I remember a visit with a secondary school friend of mine about a year after we gained admission into separate tertiary institutions.
“Amara and Crystal, come out o!”
Amara and I rushed out of her room to answer her dad’s call from the dining room. When we got there, He gestured to the bowls of popcorn he made and asked us to take a bowl each. Amara quickly picked one, thanked him and made to return to her room, obviously expecting me to follow suit. I stood there, stunned… utterly speechless, staring at Amara’s dad. Father and daughter were confused.
“Crystal, are you alright”, her dad inquired.
“Yes sir”, I cleared my throat. I moved slowly to pick a bowl of popcorn as I said, “Thank you sir”. Then I hurried off into Amara’s room, slightly embarrassed.
Amara came in with a knowing smile and told me, “My dad cooks for us sometimes. He is not the typical Nigerian dad at all”. She paused and then continued thoughtfully, “If you ask me though, I think my mum deserves the credit for that. She told us when she and dad were newly married, she would lure him into the kitchen to keep her company while she cooked. After a while, I guess it only made sense that he helped her, especially at times when she had a lot to cook.”
“Wow!” I was genuinely impressed.
Amara went on to tell me about one of her school friends whose dad only ate fresh food and soups every single day. As if that was not tasking enough, he would insist that the food be cooked by his wife only, even though he had three grown daughters who could cook. This man’s case was so bad that, the few times his wife was too tired from her work as Bank Manger and she thought to trick him by adding a bit of fresh leaves to the soup from the day before, he complained bitterly and almost started a fight.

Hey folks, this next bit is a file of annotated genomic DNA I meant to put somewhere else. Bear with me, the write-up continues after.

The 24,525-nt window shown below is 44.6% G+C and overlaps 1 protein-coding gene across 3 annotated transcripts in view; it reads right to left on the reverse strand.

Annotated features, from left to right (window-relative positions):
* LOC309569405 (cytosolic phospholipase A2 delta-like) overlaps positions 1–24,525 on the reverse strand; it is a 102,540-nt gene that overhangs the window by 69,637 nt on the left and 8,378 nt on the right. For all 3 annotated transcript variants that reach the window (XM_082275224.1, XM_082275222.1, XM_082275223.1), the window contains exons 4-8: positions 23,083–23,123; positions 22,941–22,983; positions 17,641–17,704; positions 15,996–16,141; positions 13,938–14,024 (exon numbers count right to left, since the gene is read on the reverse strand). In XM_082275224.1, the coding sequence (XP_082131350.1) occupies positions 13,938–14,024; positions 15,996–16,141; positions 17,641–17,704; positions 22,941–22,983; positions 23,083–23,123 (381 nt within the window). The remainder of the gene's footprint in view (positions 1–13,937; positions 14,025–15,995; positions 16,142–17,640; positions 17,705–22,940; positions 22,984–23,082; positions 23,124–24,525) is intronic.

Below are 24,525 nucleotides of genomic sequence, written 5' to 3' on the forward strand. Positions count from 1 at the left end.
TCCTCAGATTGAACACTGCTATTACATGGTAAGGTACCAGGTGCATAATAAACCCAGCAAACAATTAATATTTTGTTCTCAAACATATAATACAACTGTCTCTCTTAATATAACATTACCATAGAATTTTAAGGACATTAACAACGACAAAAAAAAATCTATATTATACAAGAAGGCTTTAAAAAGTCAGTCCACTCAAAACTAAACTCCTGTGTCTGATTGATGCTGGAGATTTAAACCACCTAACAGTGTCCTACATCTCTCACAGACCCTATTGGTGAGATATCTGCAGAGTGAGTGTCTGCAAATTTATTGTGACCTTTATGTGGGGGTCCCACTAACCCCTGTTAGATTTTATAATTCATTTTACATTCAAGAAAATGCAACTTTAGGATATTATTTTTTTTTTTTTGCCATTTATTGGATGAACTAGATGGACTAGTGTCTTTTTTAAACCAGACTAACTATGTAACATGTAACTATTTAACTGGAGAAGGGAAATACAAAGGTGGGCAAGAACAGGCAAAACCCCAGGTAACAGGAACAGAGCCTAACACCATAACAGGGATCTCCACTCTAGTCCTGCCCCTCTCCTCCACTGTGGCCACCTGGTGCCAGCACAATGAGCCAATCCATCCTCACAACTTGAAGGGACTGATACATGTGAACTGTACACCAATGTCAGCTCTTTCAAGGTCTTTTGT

“Wawu!” I said, finally coming out of the daze I had been in as she told the story with much gusto.
“Yes ooo. My dear, there are men and there are others”, my friend retorted with a hiss.
“Fresh food, I can understand but to cook fresh soups and sauces every day is ridiculous…and you said his wife is a Bank Manager?”
“How she copes is beyond me, Crystal. One time I had gone there to sleep over, their mum returned from work at 8:00pm and their dad said he wanted to eat pounded yam. Crystal, not Poundo yam (the powder version), he wanted yams pounded with hands. My dear, I was flabbergasted”.
With my eyes bulging, “and the Mrs did the pounding?” “Before?” She asked with a slight snarl.
I whistled and stared at my friend, mouth agape, “You don’t mean it oh. Are you telling me that the woman pounded yam and cooked fresh soup that night?” I asked.
“Yes ooo! The man called the daughters out of the kitchen.”
“Noooo! Oh! is the man punishing his wife…?” I asked, still amazed.
We both fell into silence as we obviously mulled over this peculiar story. I had never heard anything like it.
“Personally, I think women bring some things on themselves”, Amara said rather solemnly. “I have heard my mother advice several brides, ‘don’t start what you can’t finish. Don’t build or permit a culture you know you can’t maintain in your home for years. If you do, you will be the one to suffer for it’”.
“Very wise words”, I muttered faintly as I continued to think it all over in my head.